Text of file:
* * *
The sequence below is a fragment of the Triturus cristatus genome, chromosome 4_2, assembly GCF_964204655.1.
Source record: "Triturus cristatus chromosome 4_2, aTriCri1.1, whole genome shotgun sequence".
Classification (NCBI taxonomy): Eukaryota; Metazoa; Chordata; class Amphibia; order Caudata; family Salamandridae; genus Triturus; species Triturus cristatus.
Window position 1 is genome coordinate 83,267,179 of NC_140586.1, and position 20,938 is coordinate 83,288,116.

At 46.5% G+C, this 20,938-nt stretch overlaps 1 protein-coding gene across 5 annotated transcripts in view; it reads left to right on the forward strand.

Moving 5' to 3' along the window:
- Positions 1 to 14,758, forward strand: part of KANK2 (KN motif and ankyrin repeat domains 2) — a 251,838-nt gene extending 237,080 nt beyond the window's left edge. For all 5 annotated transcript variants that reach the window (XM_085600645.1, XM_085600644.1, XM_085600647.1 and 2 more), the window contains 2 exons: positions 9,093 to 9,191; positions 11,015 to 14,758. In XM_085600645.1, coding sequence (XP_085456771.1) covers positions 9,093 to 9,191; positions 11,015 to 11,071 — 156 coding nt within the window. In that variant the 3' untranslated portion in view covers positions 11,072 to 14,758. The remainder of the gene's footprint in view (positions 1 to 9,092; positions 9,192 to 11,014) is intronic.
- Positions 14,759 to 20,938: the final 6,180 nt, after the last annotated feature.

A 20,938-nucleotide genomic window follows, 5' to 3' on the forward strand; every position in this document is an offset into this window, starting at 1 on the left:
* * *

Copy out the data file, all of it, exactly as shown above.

The sequence below is a fragment of the Triturus cristatus genome, chromosome 4_2, assembly GCF_964204655.1.
Source record: "Triturus cristatus chromosome 4_2, aTriCri1.1, whole genome shotgun sequence".
Classification (NCBI taxonomy): Eukaryota; Metazoa; Chordata; class Amphibia; order Caudata; family Salamandridae; genus Triturus; species Triturus cristatus.
Window position 1 is genome coordinate 83,267,179 of NC_140586.1, and position 20,938 is coordinate 83,288,116.

At 46.5% G+C, this 20,938-nt stretch overlaps 1 protein-coding gene across 5 annotated transcripts in view; it reads left to right on the forward strand.

Moving 5' to 3' along the window:
- Positions 1 to 14,758, forward strand: part of KANK2 (KN motif and ankyrin repeat domains 2) — a 251,838-nt gene extending 237,080 nt beyond the window's left edge. For all 5 annotated transcript variants that reach the window (XM_085600645.1, XM_085600644.1, XM_085600647.1 and 2 more), the window contains 2 exons: positions 9,093 to 9,191; positions 11,015 to 14,758. In XM_085600645.1, coding sequence (XP_085456771.1) covers positions 9,093 to 9,191; positions 11,015 to 11,071 — 156 coding nt within the window. In that variant the 3' untranslated portion in view covers positions 11,072 to 14,758. The remainder of the gene's footprint in view (positions 1 to 9,092; positions 9,192 to 11,014) is intronic.
- Positions 14,759 to 20,938: the final 6,180 nt, after the last annotated feature.

A 20,938-nucleotide genomic window follows, 5' to 3' on the forward strand; every position in this document is an offset into this window, starting at 1 on the left: